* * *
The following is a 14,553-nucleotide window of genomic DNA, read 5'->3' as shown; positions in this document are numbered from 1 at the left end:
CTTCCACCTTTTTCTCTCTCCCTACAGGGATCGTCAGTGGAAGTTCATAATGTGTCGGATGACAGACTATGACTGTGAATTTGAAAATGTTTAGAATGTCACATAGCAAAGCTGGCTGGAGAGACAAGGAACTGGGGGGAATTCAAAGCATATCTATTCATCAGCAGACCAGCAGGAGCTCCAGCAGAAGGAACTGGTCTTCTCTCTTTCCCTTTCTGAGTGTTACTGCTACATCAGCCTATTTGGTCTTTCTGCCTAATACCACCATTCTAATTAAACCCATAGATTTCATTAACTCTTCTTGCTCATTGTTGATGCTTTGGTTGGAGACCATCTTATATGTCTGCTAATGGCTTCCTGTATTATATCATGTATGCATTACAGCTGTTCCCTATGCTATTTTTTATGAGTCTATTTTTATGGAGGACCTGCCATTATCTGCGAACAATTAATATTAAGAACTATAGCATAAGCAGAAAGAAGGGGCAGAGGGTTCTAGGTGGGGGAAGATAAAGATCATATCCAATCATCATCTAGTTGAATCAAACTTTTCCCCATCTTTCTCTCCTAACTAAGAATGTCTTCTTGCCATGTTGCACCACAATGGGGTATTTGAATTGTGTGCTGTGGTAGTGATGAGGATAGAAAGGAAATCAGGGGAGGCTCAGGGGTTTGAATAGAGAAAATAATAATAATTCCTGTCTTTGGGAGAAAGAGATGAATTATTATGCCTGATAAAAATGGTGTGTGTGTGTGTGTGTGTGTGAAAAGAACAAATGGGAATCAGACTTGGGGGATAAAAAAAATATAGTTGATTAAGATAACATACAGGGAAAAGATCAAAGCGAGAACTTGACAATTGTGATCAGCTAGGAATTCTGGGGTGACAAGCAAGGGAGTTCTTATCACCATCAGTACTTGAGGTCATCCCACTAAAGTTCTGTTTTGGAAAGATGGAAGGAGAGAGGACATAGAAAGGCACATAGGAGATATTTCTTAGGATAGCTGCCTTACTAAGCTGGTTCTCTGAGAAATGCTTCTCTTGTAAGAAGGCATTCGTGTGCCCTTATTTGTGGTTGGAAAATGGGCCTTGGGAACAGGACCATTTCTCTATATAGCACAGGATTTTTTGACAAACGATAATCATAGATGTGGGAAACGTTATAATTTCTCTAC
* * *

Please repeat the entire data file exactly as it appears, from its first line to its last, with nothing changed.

The following is a 14,553-nucleotide window of genomic DNA, read 5'->3' as shown; positions in this document are numbered from 1 at the left end:
CTTCCACCTTTTTCTCTCTCCCTACAGGGATCGTCAGTGGAAGTTCATAATGTGTCGGATGACAGACTATGACTGTGAATTTGAAAATGTTTAGAATGTCACATAGCAAAGCTGGCTGGAGAGACAAGGAACTGGGGGGAATTCAAAGCATATCTATTCATCAGCAGACCAGCAGGAGCTCCAGCAGAAGGAACTGGTCTTCTCTCTTTCCCTTTCTGAGTGTTACTGCTACATCAGCCTATTTGGTCTTTCTGCCTAATACCACCATTCTAATTAAACCCATAGATTTCATTAACTCTTCTTGCTCATTGTTGATGCTTTGGTTGGAGACCATCTTATATGTCTGCTAATGGCTTCCTGTATTATATCATGTATGCATTACAGCTGTTCCCTATGCTATTTTTTATGAGTCTATTTTTATGGAGGACCTGCCATTATCTGCGAACAATTAATATTAAGAACTATAGCATAAGCAGAAAGAAGGGGCAGAGGGTTCTAGGTGGGGGAAGATAAAGATCATATCCAATCATCATCTAGTTGAATCAAACTTTTCCCCATCTTTCTCTCCTAACTAAGAATGTCTTCTTGCCATGTTGCACCACAATGGGGTATTTGAATTGTGTGCTGTGGTAGTGATGAGGATAGAAAGGAAATCAGGGGAGGCTCAGGGGTTTGAATAGAGAAAATAATAATAATTCCTGTCTTTGGGAGAAAGAGATGAATTATTATGCCTGATAAAAATGGTGTGTGTGTGTGTGTGTGTGTGAAAAGAACAAATGGGAATCAGACTTGGGGGATAAAAAAAATATAGTTGATTAAGATAACATACAGGGAAAAGATCAAAGCGAGAACTTGACAATTGTGATCAGCTAGGAATTCTGGGGTGACAAGCAAGGGAGTTCTTATCACCATCAGTACTTGAGGTCATCCCACTAAAGTTCTGTTTTGGAAAGATGGAAGGAGAGAGGACATAGAAAGGCACATAGGAGATATTTCTTAGGATAGCTGCCTTACTAAGCTGGTTCTCTGAGAAATGCTTCTCTTGTAAGAAGGCATTCGTGTGCCCTTATTTGTGGTTGGAAAATGGGCCTTGGGAACAGGACCATTTCTCTATATAGCACAGGATTTTTTGACAAACGATAATCATAGATGTGGGAAACGTTATAATTTCTCTAC